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David F. Graper and Will Healy

Petunia × hybrida Villm. `Red Flash' plants received either 10 or 20 mol·day-1 photosynthetic photon flux (PPF) in growth chambers at: 175 μmol·m-2·s-1 for 16 hours, 350 μmol·m-2·s-1 for 8 or 16 hours, or 350 μmol·m-2 s-1 for 8 hours plus 8 hours of incandescent photoperiod extension (5 μmol·m-2·s-1 PPF). The irradiation components of peak, total, and duration were examined. Doubling total PPF increased total carbohydrate (CHO) production by 60%, seedling dry weight (DW) by 30%, rate of seedling growth by 25%, and acid invertase activity by 50% compared to the other treatments, once the seedlings had reached the two-leaf stage. Seedlings receiving 20 mol·day-1 PPF partitioned 14% more CHO into ethanol soluble sugars rather than starch, which may explain the increase in relative growth rate observed with supplemental irradiance treatments. Extending the photoperiod for 8 hours with 5 μmol·m-2·s-1 PPF reduced total CHO production by 50% compared to the same treatment without photoperiodic lighting. Treatment with 350 μmol·m-2·s-1 for 8 hours resulted in the highest O2 evolution (8.8 μmol O2/min per dm2). Increasing the photoperiod from 8 to 16 hours gave the lowest rate of O2 evolution (4.5 μmol O2/min per dm2). Previous reports of the importance of photosynthetic period in controlling partitioning between starch and sugars may have simply observed a decreasing rate of starch accumulation due to increased total PPF.

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David F. Graper and Will Healy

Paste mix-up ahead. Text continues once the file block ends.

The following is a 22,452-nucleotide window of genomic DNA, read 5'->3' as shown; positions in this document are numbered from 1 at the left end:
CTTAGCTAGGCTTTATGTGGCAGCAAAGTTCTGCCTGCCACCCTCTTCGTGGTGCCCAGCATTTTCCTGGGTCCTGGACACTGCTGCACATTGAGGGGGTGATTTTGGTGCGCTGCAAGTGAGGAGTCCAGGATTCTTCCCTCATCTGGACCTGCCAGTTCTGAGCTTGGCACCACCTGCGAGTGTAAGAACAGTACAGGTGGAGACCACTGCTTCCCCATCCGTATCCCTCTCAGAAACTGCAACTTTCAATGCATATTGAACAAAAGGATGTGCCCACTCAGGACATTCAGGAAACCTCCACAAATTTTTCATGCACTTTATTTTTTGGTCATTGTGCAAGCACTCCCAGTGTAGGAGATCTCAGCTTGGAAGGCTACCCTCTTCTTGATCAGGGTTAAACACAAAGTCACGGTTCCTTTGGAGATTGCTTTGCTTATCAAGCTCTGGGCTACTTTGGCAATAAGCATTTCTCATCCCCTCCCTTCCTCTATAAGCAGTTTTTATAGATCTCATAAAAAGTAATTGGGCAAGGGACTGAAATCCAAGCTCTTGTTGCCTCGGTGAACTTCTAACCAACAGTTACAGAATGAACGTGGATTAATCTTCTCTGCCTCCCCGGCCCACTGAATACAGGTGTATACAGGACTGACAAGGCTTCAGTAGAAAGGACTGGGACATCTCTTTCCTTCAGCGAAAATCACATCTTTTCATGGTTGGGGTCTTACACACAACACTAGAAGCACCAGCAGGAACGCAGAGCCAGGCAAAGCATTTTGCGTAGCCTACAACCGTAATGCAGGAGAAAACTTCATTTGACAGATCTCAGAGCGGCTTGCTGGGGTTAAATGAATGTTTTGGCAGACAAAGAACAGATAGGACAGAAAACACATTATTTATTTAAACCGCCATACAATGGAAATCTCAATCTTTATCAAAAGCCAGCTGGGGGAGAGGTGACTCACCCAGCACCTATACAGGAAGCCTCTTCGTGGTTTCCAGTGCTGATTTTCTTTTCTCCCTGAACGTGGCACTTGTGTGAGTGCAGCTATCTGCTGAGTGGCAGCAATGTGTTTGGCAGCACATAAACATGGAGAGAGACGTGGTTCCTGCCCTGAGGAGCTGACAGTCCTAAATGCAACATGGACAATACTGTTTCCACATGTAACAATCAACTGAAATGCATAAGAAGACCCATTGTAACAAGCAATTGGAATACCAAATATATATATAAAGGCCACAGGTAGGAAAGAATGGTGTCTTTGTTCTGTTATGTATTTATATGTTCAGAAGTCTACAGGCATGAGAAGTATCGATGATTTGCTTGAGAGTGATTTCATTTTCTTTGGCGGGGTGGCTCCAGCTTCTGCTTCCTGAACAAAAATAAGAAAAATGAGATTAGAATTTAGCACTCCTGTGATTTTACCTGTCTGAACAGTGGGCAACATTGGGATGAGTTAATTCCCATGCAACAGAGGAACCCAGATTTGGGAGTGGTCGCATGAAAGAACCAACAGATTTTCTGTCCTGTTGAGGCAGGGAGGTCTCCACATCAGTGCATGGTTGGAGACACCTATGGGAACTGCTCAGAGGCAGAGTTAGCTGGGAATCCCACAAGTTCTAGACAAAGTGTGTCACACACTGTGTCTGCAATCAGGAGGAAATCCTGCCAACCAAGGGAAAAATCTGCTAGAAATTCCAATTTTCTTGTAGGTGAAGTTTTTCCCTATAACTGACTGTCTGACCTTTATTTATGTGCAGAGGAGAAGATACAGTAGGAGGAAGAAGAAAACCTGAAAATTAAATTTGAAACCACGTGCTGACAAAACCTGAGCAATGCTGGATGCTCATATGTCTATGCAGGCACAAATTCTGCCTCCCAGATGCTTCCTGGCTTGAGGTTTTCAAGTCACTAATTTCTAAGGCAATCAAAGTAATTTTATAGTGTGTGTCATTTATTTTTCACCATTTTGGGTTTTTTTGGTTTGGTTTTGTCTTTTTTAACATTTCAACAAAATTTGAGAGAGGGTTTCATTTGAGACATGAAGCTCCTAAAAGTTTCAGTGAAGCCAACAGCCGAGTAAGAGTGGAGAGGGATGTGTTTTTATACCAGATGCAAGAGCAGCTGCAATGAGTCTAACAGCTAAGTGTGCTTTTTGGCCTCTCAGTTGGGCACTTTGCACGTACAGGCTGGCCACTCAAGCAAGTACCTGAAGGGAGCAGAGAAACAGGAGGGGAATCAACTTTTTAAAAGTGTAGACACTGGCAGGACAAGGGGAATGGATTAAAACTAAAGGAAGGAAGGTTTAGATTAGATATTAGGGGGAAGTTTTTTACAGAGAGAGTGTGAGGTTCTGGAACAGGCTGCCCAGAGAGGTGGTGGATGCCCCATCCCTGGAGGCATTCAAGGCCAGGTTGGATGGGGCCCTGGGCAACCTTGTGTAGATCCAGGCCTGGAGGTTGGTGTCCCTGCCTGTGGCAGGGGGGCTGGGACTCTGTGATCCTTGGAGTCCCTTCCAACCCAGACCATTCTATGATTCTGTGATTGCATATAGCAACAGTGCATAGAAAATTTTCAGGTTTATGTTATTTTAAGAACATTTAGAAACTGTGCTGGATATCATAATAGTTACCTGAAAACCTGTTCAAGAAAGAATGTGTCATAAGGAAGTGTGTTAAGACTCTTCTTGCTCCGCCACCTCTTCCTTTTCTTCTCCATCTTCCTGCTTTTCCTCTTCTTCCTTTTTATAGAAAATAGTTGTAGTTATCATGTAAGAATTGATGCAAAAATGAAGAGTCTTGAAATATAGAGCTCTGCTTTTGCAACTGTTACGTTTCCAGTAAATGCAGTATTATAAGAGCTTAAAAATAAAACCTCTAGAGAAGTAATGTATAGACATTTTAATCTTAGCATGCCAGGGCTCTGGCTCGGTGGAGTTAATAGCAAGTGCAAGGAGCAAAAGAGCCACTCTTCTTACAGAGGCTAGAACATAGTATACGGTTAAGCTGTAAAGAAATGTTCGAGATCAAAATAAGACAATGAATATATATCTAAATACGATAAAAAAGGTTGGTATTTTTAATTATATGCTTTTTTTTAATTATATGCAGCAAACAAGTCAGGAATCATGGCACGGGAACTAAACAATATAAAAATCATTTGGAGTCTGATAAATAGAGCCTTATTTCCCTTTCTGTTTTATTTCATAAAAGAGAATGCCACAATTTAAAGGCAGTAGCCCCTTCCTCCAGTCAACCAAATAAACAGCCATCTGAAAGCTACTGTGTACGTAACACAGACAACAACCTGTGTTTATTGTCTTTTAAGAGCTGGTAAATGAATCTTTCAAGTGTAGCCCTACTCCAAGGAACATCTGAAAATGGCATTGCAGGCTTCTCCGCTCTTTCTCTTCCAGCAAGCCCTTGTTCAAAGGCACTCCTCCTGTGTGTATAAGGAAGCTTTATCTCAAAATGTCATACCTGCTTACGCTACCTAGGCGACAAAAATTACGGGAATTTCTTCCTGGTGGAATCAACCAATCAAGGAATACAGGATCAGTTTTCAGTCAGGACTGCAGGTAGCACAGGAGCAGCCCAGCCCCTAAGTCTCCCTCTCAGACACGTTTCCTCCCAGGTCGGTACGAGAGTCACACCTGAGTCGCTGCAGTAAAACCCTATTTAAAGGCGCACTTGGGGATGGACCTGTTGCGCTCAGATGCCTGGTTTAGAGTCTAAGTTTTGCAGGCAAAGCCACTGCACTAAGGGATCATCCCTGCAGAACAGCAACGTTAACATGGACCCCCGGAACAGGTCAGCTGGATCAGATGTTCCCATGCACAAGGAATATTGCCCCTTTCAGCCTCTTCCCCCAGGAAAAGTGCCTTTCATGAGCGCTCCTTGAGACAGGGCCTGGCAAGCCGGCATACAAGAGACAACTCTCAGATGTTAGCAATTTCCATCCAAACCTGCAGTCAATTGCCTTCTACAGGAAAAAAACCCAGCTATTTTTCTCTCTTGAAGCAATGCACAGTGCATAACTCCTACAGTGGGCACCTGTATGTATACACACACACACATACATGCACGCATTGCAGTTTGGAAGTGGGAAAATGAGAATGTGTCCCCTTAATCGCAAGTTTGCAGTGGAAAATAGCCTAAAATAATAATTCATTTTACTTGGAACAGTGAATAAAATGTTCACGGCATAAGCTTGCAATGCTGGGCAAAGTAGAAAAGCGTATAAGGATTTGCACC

The increase in photosynthetic photon flux (PPF) and plant temperature associated with supplemental high pressure sodium (HPS) irradiation were investigated during Petunia × hybrids Villm. `Red Flash' seedling development. Seedlings were treated for 14 days following emergence or 5 days after the first true leaf had expanded to 1 mm. Treatments consisted of continuous infrared (IR) radiation (Ambient + IR), ambient conditions with spill-over radiation from adjacent treatments (Ambient - IR), root zone heating to 19.5C (RZ Heat), continuous HPS irradiation at 167 μmol·s-1.m-2 PPF (HPS + IR) or continuous HPS irradiation at 167 μmol-1·m-2 PPF filtered through a water bath to remove IR (HPS - IR). Linear regression of natural log-transformed fresh weights indicated that increasing ambient PPF 53% and elevating plant temperature 4.3C (HPS + IR) increased seedling relative growth rate (RGR) by 45% compared with the control (Ambient - IR). Elevating plant temperature with + IR by 4.8C without supplementing PPF (Ambient + IR) increased RGR by 31% but failed to increase fresh weight (FW) above controls and resulted in etiolated plants that were unsuitable for transplanting. Once plants were removed from supplemental treatment and returned to ambient conditions, RGR for all treatments was similar. The increased FW promoted by IR and HPS treatments was maintained for up to 7 days after treatment. Therefore, the increased seedling growth responses observed with HPS treatment were due primarily to an increase in RGR during HPS treatment that is not sustained beyond treatment.